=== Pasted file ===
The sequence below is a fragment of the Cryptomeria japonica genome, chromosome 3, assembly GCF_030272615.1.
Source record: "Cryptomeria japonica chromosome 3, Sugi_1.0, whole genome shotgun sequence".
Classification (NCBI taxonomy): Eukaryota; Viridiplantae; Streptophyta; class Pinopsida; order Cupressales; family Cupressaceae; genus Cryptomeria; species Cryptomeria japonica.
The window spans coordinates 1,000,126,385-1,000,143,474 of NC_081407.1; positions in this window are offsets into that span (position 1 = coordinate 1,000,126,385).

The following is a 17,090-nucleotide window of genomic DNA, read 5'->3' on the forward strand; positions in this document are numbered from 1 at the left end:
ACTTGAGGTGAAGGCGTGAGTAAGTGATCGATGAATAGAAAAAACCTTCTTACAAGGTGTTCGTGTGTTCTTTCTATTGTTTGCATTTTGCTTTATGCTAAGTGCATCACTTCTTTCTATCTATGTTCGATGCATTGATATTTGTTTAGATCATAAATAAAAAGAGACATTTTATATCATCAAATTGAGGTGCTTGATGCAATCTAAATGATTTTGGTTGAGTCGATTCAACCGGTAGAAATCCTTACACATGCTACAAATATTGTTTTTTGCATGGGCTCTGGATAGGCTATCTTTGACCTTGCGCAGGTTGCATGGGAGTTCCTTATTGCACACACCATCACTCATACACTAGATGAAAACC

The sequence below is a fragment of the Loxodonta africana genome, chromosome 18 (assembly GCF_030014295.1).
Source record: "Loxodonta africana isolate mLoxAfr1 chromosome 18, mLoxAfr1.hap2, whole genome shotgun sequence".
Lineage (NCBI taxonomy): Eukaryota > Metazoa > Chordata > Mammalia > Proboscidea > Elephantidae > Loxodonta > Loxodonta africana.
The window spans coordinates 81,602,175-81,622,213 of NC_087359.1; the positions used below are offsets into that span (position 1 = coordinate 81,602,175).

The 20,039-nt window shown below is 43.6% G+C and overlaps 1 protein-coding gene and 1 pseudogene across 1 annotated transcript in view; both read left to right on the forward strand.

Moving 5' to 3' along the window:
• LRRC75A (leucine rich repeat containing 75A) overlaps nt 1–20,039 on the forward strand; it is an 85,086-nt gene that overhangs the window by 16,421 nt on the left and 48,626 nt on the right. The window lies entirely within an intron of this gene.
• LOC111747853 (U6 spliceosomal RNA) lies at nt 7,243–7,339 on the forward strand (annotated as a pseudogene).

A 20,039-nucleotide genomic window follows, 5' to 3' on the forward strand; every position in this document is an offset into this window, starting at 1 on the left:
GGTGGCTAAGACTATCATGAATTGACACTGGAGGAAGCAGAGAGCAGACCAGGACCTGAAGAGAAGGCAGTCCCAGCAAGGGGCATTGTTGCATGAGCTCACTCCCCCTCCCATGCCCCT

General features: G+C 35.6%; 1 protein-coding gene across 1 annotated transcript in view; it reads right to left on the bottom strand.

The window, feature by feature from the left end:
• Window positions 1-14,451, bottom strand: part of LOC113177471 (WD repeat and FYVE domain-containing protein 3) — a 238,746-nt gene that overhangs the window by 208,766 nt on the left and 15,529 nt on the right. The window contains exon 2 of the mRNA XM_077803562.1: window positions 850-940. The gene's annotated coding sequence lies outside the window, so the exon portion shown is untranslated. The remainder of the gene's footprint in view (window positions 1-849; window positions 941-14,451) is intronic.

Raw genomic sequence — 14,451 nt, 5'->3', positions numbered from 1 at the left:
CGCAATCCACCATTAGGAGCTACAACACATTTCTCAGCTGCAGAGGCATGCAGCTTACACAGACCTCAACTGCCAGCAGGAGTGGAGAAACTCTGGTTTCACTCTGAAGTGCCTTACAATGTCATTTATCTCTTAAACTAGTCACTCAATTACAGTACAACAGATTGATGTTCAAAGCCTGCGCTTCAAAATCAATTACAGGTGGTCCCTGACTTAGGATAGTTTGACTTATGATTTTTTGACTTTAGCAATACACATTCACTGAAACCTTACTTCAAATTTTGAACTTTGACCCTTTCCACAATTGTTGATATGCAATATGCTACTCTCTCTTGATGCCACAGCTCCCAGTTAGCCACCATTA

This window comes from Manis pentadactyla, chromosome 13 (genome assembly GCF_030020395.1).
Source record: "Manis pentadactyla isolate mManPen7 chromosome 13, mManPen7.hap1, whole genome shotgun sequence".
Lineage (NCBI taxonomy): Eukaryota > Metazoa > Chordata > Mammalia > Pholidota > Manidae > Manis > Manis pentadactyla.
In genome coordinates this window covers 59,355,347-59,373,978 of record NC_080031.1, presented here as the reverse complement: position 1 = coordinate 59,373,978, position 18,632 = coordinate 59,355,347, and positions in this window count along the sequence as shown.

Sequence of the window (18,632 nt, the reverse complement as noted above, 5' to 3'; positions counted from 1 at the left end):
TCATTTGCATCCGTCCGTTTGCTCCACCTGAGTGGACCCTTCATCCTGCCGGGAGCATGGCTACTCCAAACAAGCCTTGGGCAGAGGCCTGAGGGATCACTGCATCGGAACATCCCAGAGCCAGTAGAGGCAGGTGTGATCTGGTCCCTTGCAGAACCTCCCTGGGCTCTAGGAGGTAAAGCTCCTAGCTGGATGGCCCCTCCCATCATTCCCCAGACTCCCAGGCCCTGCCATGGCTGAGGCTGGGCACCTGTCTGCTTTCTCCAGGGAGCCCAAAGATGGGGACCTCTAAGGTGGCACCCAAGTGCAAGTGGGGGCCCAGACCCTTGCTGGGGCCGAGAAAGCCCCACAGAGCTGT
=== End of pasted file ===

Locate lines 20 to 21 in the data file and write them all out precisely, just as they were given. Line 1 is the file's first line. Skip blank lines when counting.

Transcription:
Raw genomic sequence — 14,451 nt, 5'->3', positions numbered from 1 at the left:
CGCAATCCACCATTAGGAGCTACAACACATTTCTCAGCTGCAGAGGCATGCAGCTTACACAGACCTCAACTGCCAGCAGGAGTGGAGAAACTCTGGTTTCACTCTGAAGTGCCTTACAATGTCATTTATCTCTTAAACTAGTCACTCAATTACAGTACAACAGATTGATGTTCAAAGCCTGCGCTTCAAAATCAATTACAGGTGGTCCCTGACTTAGGATAGTTTGACTTATGATTTTTTGACTTTAGCAATACACATTCACTGAAACCTTACTTCAAATTTTGAACTTTGACCCTTTCCACAATTGTTGATATGCAATATGCTACTCTCTCTTGATGCCACAGCTCCCAGTTAGCCACCATTA